First Minister Nicola Sturgeon this week warned that social distancing will have to be in place for many more months to keep the pandemic under control, even once tight lockdown restrictions have been lifted.
For most businesses, this means a major change in practice. While large companies are planning to keep many employees working from home, allowing only a few key staff to return to work long term, others – especially those which rely on contact with members of the public – are having to entirely redraw the design of their business and manage their accounts accordingly.
Others, like on engineering firm in the Highlands, are following the lead of Chinese firms by introducing technology which screens the temperature of employees when they arrive at work.
The Scottish Retail Consortium will this week publish a definitive guide to retailers to help them implement social distancing measures for the foreseeable future once more shops are allowed to open. Meanwhile, aircraft designers say they have created seats with transparent screens around them to prevent infection in the air for use in a Covid-19 world.
Food businesses say they expect to have to restrict the number of customers allowed in the premises once they are allowed to reopen – and ensure people are seated further apart – which could significantly hit profits.
Angela Jackson, who launched The Wonder Spot café in Edinburgh just months before the lockdown, said she was drawing up contingency plans to remove some seating to ensure social distancing once she is allowed to re-open her doors.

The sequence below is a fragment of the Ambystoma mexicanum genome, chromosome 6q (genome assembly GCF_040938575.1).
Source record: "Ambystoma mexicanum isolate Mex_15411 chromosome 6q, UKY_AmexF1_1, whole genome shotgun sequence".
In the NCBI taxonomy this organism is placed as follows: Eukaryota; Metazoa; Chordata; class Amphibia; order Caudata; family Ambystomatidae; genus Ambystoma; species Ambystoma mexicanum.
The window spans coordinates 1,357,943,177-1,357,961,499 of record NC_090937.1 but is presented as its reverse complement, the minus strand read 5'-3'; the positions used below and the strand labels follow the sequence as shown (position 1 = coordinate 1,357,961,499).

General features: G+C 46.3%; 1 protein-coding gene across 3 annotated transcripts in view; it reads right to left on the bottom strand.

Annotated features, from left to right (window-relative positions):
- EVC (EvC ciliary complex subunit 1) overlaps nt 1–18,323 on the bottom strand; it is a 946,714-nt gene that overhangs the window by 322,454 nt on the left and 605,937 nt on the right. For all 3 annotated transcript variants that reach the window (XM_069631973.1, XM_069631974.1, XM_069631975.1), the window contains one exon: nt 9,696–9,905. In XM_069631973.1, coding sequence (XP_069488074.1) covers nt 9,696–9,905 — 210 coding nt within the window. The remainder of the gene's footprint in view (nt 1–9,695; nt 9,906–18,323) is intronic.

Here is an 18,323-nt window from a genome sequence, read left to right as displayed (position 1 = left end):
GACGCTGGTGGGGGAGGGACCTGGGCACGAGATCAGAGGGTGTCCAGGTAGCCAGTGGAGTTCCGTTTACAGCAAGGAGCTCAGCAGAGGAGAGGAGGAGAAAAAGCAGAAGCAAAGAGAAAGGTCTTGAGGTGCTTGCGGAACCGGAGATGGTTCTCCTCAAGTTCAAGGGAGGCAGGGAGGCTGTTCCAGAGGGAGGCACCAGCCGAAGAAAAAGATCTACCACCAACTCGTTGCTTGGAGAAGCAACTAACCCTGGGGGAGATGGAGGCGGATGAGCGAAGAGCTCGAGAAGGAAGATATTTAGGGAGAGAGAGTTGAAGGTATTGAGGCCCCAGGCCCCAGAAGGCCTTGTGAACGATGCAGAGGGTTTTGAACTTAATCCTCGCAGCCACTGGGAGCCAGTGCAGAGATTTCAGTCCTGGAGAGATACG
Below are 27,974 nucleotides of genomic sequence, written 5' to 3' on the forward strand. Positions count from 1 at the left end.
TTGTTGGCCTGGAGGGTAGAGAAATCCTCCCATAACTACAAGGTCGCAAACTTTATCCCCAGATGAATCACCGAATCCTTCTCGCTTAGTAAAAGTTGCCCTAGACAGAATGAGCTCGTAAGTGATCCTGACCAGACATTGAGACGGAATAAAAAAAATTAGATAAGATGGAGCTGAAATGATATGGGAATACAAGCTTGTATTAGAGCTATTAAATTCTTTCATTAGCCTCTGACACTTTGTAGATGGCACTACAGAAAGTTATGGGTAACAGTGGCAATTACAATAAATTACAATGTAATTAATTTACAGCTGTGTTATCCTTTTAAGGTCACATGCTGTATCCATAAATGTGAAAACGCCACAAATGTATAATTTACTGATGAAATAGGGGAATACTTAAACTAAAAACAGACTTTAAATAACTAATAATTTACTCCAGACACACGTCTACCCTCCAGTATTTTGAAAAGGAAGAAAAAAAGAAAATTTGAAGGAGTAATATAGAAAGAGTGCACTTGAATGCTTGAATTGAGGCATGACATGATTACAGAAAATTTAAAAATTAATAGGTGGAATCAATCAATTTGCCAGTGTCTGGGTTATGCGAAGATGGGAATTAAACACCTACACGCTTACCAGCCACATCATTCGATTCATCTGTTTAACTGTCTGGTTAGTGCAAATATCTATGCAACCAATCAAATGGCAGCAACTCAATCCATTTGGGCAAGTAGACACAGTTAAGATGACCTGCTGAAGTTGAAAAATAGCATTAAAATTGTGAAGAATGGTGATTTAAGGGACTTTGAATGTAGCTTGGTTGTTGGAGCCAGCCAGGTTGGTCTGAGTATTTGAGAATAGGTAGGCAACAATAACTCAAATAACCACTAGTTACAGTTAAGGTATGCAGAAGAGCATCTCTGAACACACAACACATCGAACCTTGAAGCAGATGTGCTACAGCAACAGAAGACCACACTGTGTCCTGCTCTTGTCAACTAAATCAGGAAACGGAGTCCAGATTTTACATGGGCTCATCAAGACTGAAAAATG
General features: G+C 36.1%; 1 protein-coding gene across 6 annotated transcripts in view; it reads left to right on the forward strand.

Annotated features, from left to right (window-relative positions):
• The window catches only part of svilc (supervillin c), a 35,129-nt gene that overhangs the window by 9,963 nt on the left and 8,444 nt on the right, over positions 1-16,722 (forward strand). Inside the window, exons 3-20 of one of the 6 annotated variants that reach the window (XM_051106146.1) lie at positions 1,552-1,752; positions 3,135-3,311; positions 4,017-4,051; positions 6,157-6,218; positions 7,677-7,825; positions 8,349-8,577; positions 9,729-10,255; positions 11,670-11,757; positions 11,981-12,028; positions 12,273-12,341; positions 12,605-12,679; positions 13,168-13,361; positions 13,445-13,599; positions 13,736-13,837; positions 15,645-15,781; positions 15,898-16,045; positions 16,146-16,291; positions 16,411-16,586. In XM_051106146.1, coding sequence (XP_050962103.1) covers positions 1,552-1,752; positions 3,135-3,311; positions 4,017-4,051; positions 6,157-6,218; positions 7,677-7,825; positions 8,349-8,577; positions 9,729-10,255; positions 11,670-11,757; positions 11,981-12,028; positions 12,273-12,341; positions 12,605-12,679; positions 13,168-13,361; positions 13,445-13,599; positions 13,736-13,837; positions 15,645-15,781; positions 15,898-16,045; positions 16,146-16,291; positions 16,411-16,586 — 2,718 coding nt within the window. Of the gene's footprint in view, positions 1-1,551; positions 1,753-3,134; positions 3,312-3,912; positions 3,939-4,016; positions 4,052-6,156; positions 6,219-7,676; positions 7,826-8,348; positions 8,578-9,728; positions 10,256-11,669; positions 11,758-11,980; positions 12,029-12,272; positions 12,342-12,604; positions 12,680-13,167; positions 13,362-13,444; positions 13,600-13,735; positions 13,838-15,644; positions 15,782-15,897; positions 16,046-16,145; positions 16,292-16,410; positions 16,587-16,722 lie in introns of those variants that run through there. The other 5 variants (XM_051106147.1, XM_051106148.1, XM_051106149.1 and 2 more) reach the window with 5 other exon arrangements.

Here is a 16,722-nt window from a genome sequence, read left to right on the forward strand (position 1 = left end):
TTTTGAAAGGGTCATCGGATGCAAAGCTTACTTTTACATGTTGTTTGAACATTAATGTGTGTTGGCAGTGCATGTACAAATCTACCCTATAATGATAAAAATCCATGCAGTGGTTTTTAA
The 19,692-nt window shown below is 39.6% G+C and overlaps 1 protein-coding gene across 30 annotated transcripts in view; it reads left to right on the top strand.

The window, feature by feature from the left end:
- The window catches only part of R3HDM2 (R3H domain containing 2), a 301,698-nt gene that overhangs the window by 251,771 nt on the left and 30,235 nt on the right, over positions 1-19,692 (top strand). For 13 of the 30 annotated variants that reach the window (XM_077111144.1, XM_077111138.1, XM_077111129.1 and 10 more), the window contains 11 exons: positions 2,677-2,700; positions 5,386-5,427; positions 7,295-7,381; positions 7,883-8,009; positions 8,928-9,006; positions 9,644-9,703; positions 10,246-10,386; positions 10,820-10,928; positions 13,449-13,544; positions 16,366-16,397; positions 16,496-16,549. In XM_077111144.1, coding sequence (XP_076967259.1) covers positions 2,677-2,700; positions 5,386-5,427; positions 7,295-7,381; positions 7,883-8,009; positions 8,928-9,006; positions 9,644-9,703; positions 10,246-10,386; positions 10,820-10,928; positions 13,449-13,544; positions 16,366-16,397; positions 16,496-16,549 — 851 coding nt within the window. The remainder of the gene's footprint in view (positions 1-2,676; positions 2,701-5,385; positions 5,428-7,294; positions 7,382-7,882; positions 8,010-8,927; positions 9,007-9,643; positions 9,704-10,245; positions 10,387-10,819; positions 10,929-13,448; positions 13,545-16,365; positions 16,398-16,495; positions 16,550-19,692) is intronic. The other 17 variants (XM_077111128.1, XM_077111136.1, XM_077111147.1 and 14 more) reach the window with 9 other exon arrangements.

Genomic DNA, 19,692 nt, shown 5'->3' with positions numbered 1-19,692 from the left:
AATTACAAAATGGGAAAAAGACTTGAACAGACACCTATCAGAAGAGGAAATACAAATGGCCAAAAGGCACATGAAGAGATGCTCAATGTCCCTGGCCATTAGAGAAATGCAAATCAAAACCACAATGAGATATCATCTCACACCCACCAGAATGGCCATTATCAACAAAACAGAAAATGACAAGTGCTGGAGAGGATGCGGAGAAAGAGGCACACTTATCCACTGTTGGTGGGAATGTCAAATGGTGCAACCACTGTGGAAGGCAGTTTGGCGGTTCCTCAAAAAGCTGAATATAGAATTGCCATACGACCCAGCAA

She said: “Right now, it’s wait and see, in terms of what restrictions will be in place. We’ll almost certainly have to take some tables out. We have the space to do that but not every cafe will. Our main worry is that, once we create enough space for social distancing, we’ll be halving our income.
“Hospitality works on pretty tight margins and, unless the government intervenes to support landlords and ensures that our overheads, especially rates and rent, are reduced while we’re working to those necessary restrictions, there’s a whole sector that is on the precipice of disaster.”
Alan McColm, managing director of the Real Food Cafe in Tyndrum, Perthshire, has an added problem. He has had to furlough all 18 of his staff and under government rules, they are not allowed to contribute to the business in any way while not at work.
He said: “My senior managers are key and have been running the business for the past three or four years. Without being able to speak to them and involve them in how the business will work long term before they come back to work full time, will be very difficult.”
In the retail sector, smaller shops which have had to shut during lockdown are looking to pharmacies and supermarkets – which have been allowed to remain open - for inspiration on how to maintain social distancing while still allowing customers to spend money.
David Lonsdale, director of the Scottish Retail Consortium, said that the SRC is this week set to publish a best practice guide for member firms on social distancing within shops, targeted at those whose shops have been closed.
He said: "Retailers who have continued to trade from physical stores or online during the coronavirus crisis are taking their responsibilities seriously, investing significantly in social distancing and other health and hygiene measures and adhering to government advice in order to protect staff and customers.